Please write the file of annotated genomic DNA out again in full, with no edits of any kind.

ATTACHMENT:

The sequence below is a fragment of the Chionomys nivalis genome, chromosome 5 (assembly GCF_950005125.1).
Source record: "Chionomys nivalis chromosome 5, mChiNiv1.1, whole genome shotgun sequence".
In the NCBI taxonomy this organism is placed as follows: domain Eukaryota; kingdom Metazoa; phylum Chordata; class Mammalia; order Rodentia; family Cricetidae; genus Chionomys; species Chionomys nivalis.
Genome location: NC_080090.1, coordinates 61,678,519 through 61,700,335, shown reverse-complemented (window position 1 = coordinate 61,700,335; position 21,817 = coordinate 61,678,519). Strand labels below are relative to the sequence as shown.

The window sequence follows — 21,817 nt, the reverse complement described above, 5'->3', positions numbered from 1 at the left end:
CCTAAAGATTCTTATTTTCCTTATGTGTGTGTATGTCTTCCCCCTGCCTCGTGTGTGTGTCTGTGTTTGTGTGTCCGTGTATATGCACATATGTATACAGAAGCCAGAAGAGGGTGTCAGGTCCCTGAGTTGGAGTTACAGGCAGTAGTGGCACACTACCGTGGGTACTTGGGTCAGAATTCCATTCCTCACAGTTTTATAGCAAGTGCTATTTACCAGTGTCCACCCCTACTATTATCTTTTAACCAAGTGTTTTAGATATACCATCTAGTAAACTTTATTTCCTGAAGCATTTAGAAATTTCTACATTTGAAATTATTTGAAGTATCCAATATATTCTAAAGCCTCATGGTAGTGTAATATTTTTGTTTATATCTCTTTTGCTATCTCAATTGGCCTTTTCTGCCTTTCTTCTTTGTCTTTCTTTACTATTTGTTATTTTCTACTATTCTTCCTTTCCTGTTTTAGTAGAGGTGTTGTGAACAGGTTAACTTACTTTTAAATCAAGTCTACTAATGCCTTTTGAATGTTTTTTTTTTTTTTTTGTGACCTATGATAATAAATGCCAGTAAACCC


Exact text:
The sequence below is a fragment of the Chionomys nivalis genome, chromosome 5 (assembly GCF_950005125.1).
Source record: "Chionomys nivalis chromosome 5, mChiNiv1.1, whole genome shotgun sequence".
In the NCBI taxonomy this organism is placed as follows: domain Eukaryota; kingdom Metazoa; phylum Chordata; class Mammalia; order Rodentia; family Cricetidae; genus Chionomys; species Chionomys nivalis.
Genome location: NC_080090.1, coordinates 61,678,519 through 61,700,335, shown reverse-complemented (window position 1 = coordinate 61,700,335; position 21,817 = coordinate 61,678,519). Strand labels below are relative to the sequence as shown.

The window sequence follows — 21,817 nt, the reverse complement described above, 5'->3', positions numbered from 1 at the left end:
CCTAAAGATTCTTATTTTCCTTATGTGTGTGTATGTCTTCCCCCTGCCTCGTGTGTGTGTCTGTGTTTGTGTGTCCGTGTATATGCACATATGTATACAGAAGCCAGAAGAGGGTGTCAGGTCCCTGAGTTGGAGTTACAGGCAGTAGTGGCACACTACCGTGGGTACTTGGGTCAGAATTCCATTCCTCACAGTTTTATAGCAAGTGCTATTTACCAGTGTCCACCCCTACTATTATCTTTTAACCAAGTGTTTTAGATATACCATCTAGTAAACTTTATTTCCTGAAGCATTTAGAAATTTCTACATTTGAAATTATTTGAAGTATCCAATATATTCTAAAGCCTCATGGTAGTGTAATATTTTTGTTTATATCTCTTTTGCTATCTCAATTGGCCTTTTCTGCCTTTCTTCTTTGTCTTTCTTTACTATTTGTTATTTTCTACTATTCTTCCTTTCCTGTTTTAGTAGAGGTGTTGTGAACAGGTTAACTTACTTTTAAATCAAGTCTACTAATGCCTTTTGAATGTTTTTTTTTTTTTTTTGTGACCTATGATAATAAATGCCAGTAAACCC